Bankers, economists also call for Bangladesh Bank’s refinancing scheme
The stimulus package offered by the government to rescue businesses hard hit arising from the coronavirus pandemic would face difficulty in its implementation stage as banks face liquidity crisis, top bankers and economists observed.
They said the banks would not come forward to salvage industries and services sectors due to their long-drawn financial crisis caused by liquidity deficit and soaring non-performing loans.
Former ABB (Association of Bankers, Bangladesh) Chairman Syed Mahbubur Rahman said the implementation of the bailout package will be very challenging for the banking sector, as the already struggling sector was now facing huge liquidity shortage.
When the banks’ cost of fund stood at 7% to 7.50%, why would they lend at 9% rate, he questioned, adding most of the banks might not be interested to lend under the package.
“We are seeking a special refinance scheme from the Bangladesh Bank. Under the proposed scheme, the BB will lend to banks at 3% rate. Then, the commercial banks will be capable to lend at 9% rate during this crisis moment,” said Rahman, also the managing director of Mutual Trust Bank.
Abdul Halim Chowdhury, managing director and CEO of Pubali Bank said implementation of the stimulus package would be difficult for banks as most of them were facing liquidity shortage.
“We have no liquidity crisis in our banks but small banks do have crisis,” Halim said.
Prime Minister Sheikh Hasina on Sunday announced a incentive package of Tk72,750 crore to overcome the economic impact caused by the outbreak of the novel coronavirus.
“The central bank will formulate several policies in this regard within the next one or two days to be served to all scheduled banks. Then the business people can borrow from banks under the package,” a high official of the Bangladesh Bank told Dhaka Tribune yesterday.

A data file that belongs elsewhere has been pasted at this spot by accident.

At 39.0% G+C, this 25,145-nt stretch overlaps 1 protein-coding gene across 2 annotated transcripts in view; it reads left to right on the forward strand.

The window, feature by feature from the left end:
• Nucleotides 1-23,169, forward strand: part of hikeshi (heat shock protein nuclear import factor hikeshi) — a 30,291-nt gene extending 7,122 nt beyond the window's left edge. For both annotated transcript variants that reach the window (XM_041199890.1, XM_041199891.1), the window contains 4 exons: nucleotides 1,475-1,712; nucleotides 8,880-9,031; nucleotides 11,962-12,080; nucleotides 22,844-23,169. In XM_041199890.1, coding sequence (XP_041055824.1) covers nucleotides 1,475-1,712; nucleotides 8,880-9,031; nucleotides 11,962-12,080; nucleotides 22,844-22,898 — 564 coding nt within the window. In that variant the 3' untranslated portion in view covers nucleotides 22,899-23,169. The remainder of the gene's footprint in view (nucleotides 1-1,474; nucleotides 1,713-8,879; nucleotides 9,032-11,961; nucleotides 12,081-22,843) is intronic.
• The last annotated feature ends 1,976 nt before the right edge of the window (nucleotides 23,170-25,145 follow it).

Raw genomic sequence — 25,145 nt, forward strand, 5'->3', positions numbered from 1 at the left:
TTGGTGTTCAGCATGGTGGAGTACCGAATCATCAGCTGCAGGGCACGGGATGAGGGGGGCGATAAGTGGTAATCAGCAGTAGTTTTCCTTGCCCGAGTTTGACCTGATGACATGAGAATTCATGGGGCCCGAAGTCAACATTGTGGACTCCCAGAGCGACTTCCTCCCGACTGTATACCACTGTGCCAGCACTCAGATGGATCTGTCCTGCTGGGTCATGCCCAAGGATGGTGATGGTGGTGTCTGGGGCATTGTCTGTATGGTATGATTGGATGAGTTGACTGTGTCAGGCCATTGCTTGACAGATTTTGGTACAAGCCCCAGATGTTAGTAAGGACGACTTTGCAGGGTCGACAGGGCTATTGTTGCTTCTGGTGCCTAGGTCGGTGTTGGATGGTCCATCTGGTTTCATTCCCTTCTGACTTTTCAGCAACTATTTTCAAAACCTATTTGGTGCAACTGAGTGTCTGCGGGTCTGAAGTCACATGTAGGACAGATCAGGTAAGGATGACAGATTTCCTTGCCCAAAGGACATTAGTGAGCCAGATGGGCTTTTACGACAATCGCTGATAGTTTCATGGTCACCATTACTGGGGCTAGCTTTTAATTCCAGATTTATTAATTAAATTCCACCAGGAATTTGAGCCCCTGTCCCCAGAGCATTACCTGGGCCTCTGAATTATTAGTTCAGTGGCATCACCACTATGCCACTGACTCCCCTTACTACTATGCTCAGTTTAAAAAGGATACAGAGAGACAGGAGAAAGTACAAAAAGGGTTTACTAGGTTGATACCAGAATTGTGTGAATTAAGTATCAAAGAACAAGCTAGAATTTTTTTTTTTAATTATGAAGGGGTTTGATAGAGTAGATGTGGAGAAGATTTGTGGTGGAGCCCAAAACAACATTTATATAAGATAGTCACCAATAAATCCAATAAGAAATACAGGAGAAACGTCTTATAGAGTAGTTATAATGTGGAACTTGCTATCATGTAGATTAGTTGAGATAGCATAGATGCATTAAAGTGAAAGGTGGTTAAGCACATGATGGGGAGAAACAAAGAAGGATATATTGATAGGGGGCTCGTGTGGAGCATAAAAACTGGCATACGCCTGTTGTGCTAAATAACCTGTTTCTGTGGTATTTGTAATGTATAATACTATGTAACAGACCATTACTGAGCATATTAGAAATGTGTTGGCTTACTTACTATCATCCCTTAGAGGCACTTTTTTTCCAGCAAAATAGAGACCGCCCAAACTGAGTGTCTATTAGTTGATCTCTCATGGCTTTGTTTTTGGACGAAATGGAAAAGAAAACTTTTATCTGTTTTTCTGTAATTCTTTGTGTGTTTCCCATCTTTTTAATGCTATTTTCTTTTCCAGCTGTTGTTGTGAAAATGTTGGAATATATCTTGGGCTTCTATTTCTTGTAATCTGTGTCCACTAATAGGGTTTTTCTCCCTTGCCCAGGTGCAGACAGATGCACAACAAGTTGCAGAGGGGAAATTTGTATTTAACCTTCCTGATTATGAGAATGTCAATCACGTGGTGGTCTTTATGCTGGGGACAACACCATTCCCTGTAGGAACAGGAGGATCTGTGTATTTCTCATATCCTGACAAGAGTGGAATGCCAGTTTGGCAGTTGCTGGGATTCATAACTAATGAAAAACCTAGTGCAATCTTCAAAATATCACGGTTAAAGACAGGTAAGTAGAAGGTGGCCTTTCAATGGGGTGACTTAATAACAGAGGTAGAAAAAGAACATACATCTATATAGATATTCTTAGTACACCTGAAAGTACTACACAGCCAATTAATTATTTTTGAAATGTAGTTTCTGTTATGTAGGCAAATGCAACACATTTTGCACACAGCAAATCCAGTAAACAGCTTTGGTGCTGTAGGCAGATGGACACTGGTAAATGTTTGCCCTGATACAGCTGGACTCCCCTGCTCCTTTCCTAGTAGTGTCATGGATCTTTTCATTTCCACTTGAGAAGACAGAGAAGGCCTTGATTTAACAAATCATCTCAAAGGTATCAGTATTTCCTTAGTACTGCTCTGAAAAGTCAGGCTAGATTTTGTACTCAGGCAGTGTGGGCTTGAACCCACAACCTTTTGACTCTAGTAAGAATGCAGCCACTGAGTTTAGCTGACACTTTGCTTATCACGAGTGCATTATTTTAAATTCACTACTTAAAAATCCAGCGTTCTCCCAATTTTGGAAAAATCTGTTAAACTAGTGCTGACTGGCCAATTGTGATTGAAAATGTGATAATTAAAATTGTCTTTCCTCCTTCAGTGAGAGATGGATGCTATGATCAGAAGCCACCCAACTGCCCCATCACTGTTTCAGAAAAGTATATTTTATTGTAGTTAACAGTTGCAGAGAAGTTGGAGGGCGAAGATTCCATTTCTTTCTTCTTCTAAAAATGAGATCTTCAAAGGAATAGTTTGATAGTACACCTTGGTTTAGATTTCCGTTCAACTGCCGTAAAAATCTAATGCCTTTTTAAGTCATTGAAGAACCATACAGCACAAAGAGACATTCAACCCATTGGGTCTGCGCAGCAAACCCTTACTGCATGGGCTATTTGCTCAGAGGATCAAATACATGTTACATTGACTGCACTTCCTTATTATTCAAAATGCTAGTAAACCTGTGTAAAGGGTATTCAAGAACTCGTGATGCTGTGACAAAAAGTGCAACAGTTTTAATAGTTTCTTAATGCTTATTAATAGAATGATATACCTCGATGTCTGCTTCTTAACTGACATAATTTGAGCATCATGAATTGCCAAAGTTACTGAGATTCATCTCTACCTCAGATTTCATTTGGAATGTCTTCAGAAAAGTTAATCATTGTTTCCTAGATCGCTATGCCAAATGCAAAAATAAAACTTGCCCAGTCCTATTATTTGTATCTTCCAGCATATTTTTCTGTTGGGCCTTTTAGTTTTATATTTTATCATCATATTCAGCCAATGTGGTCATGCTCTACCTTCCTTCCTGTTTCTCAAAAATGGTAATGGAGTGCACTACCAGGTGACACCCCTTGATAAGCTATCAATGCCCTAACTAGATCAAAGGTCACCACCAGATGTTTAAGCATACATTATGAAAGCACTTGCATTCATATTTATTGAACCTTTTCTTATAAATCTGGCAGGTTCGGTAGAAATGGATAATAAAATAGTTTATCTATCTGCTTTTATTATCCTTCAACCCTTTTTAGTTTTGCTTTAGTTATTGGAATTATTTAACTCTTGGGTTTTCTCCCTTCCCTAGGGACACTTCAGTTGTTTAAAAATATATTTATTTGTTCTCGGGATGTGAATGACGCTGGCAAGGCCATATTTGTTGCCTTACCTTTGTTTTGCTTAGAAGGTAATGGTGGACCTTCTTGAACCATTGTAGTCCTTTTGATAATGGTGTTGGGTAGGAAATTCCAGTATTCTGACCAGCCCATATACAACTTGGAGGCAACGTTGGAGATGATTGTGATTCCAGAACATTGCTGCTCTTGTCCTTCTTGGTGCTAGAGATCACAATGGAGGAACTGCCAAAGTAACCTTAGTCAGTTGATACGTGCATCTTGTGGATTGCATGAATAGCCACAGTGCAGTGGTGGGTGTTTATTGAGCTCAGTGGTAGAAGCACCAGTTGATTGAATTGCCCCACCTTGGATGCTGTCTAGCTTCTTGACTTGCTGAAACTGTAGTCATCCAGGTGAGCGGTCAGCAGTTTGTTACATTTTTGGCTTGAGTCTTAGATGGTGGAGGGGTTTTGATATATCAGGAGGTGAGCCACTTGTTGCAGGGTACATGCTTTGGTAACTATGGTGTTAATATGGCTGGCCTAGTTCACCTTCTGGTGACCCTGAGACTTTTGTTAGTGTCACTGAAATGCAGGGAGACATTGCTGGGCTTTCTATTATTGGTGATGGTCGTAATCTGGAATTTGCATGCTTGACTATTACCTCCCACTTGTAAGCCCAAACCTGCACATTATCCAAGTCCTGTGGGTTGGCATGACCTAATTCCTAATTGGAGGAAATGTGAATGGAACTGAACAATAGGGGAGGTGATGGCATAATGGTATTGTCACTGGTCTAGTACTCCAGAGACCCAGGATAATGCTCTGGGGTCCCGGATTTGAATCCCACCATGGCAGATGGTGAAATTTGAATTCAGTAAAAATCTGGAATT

Talking to Dhaka Tribune, former advisor of a caretaker government A.B. Mirza Azizul Islam said banks were now facing liquidity shortage owing to slow deposit growth. Banks have reduced the rate of deposit from February, which worsened the growth of deposit. As a result, their lending capacity reduced, he added.
According to the central bank data, in January, banks' deposits stood at Tk1,138,632 crore, up only 0.06% from the previous month, which was the lowest since February last year.
“On the other hand, individual and institutional depositors are now withdrawing their deposits from banks to meet their essential needs during the crisis moment created by the novel virus. So there remains a concern to implement the bailout package,” said Mirza Azizul.
However, the central bank has taken several initiatives to meet the liquidity crisis in the banking sector and overcome the current economic crisis.
The Bangladesh Bank (BB) on March 24 slashed repurchase agreement (repo) interest rate from 6% to 5.75% and cut banks’ cash reserve requirement (CRR) from 5.50% to 5% in an effort to boost banks’ liquidity during the coronavirus pandemic.
The banking regulator should further cut banks’ CRR, Mirza Aziz said.
Prime Minister announced Tk30,000 crore package for affected industries and service sector organizations as working capital.
The interest rate for the category is 9%, and the industries concerned and business organizations will pay 4.5% interest, meaning half the interest of the loan, while the government will pay the remaining half to banks as subsidy.
Under the second package, small and medium enterprises (SMEs) including cottage industries will get Tk20,000 crore as working capital. The government will provide 5% interest as subsidy of the total 9% interest.
The government also decided to enhance Bangladesh Bank’s Export Development Fund and form a Pre-Shipment Credit Refinance scheme.
Salehuddin Ahmed, former governor of the central bank said the bailout package was incomplete as the scheme refrained from offering anything for farmers, expatriate Bangladeshis and informal sector. The bailout package did not increase the cash benefit for those who were under the social safety net programme, he added.
He said it would be difficult for banks to implement the package as the sector was facing several problems, including high amount of defaulted loans.
It was not possible to implement the package without the central bank’s liquidity assistance, said Zahid Hussain, former lead economist of World Bank, Bangladesh.
The central bank should form a refinance scheme to meet the liquidity shortage of scheduled banks.
Zahid Hussain said the government should be more focused on informal sector.
“If we do not help out the informal sector immediately, the people involved in the sector will come to the streets from their homes. As a result, the prevention of spreading the COVID-19 will be very difficult,” he noted.
The government also must ensure the workers' basic needs, including payment of timely wages and other facilities, he added.